Nanbudo nanatsu no chikara and I
2008-06-16 | Kalle Lönnroth
Nanbudo nanatsu no chikara is a longish verse in Japanese and English, in which one spells out all sorts of great things about oneself. I understand this in the light of self-contained mental training. We chant all these cool features. It's better to create positive "yes I can" image instead of letting the internal voice speak. In my case it anyways tends to just whisper "you're full of shit."
The central idea of Nanbudo nanatsu no chikara is infinity - the lack of limitations. In real life I understand my resources to be (very) limited. When a situation comes in which the limit of capability is encountered, it usually feels like this is far as it's possible to go. Note, however, that the actual limit is not necessarily yet met (if such a limit even exists anywhere outside one's own mind). What was met was an image of the limit. If one has a bad day the imaginary limits are very tight. It would therefore be a good idea to try to move these imaginary borders further, because at the same time the actual real life capability is increased. In the beginning this is very challenging and therefore steps will be small, but laterboundaries on the aim is set further - all the way towards infinity. This is what imaginary training about the lack of limitations is all about.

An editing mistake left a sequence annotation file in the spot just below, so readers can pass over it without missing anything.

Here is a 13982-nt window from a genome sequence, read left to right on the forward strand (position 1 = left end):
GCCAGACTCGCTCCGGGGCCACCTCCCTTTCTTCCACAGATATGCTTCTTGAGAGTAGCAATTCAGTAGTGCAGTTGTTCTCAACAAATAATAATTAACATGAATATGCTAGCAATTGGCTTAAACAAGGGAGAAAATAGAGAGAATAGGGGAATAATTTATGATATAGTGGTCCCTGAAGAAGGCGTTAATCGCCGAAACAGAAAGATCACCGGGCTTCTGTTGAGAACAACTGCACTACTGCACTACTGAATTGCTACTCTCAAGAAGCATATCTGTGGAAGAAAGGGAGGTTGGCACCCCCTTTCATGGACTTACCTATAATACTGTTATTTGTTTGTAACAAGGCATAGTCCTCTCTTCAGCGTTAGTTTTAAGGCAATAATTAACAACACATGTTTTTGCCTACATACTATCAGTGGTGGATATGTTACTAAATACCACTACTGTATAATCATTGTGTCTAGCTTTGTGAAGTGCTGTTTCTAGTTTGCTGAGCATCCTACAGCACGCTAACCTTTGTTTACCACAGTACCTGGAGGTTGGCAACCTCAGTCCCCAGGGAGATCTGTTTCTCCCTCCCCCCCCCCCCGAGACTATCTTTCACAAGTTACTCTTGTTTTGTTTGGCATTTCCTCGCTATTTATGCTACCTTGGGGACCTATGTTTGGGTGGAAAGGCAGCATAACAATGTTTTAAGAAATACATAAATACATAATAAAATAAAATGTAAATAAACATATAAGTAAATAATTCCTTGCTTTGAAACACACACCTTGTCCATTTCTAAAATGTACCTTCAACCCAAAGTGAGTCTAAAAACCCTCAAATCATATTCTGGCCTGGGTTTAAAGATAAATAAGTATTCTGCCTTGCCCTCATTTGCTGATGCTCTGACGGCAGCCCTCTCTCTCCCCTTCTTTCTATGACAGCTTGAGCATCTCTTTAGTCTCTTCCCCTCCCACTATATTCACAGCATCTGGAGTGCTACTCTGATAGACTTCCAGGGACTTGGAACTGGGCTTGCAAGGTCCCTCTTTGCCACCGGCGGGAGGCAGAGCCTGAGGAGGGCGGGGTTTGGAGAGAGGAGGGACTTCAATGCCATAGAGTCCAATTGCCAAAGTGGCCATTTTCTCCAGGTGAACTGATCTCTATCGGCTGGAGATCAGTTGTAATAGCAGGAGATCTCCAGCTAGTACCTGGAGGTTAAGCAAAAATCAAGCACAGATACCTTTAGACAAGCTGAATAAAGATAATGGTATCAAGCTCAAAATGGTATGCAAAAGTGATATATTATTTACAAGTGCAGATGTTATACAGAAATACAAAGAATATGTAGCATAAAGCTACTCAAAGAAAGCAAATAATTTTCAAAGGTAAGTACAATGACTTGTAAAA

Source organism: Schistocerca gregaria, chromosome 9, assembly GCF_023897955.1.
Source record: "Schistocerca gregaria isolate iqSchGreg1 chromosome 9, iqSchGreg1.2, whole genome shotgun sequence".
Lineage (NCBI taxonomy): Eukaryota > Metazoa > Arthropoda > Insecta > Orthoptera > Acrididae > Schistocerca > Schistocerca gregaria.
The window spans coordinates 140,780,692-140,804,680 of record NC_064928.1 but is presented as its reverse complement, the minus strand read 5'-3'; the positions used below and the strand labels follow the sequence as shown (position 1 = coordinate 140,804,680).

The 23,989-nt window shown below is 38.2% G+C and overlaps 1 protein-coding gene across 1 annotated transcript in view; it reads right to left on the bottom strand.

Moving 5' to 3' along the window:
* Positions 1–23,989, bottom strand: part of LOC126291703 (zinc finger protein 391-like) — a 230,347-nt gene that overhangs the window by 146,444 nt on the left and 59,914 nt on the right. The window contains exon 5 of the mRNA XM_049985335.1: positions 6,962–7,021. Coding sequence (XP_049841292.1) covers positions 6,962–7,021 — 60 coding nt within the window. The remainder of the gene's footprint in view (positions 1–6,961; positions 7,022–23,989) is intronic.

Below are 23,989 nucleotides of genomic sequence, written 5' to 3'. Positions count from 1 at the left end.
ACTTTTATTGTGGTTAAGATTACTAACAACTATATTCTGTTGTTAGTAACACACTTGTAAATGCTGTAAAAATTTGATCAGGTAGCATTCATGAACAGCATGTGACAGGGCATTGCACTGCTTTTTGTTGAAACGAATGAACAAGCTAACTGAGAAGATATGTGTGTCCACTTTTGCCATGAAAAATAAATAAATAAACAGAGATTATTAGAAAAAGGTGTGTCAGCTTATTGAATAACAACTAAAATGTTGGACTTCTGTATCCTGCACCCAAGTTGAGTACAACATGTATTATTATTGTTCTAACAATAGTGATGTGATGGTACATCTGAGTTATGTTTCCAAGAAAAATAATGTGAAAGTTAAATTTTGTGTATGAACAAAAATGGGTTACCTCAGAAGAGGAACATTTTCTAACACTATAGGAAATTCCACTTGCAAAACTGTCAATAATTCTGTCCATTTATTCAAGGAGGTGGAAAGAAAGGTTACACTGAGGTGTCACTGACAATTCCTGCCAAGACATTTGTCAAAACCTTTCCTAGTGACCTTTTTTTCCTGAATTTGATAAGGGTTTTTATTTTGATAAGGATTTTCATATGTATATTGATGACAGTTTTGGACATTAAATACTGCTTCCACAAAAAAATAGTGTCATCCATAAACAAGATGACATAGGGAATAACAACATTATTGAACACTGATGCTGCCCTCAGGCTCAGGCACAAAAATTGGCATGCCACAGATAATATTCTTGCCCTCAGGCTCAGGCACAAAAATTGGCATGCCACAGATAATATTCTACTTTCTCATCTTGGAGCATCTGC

Kalle Lönnroth 15/06/2008
Few words on the pronunciation
2007-12-21 | Jukka Paasonen
The Japanese word yuki means snow, where as _yuuki _means courage. In Mitsu no chikara of Nanbudo, the latter one is referred. Pay attention when pronouncing courage, yuukida, use long "u".
Sometimes Nanbudo is written as Nambudo. Altought this is not the official way to write is, but as the name is pronounced like the latter, the confusion is expected. This is due a rule in Japanese language, in case letter "b" is followed by letter "n", the "n" is pronounced as "m".
The final part in each sentence of Nanatsu no chikara holds words motte imasu. It means to have something at that moment. While pronouncing it, the last "u" letter drops out and the sentences all end with the "s" sound.
Archive of several languages
2006-11-03 | Jukka Paasonen
This page provides translations to the cornerstones of the mental training in Nanbudo.
If you would like to contribute a translation to your language, your help is more than welcome. Please send e-mail to: firstname.lastname@example.org. Thank you!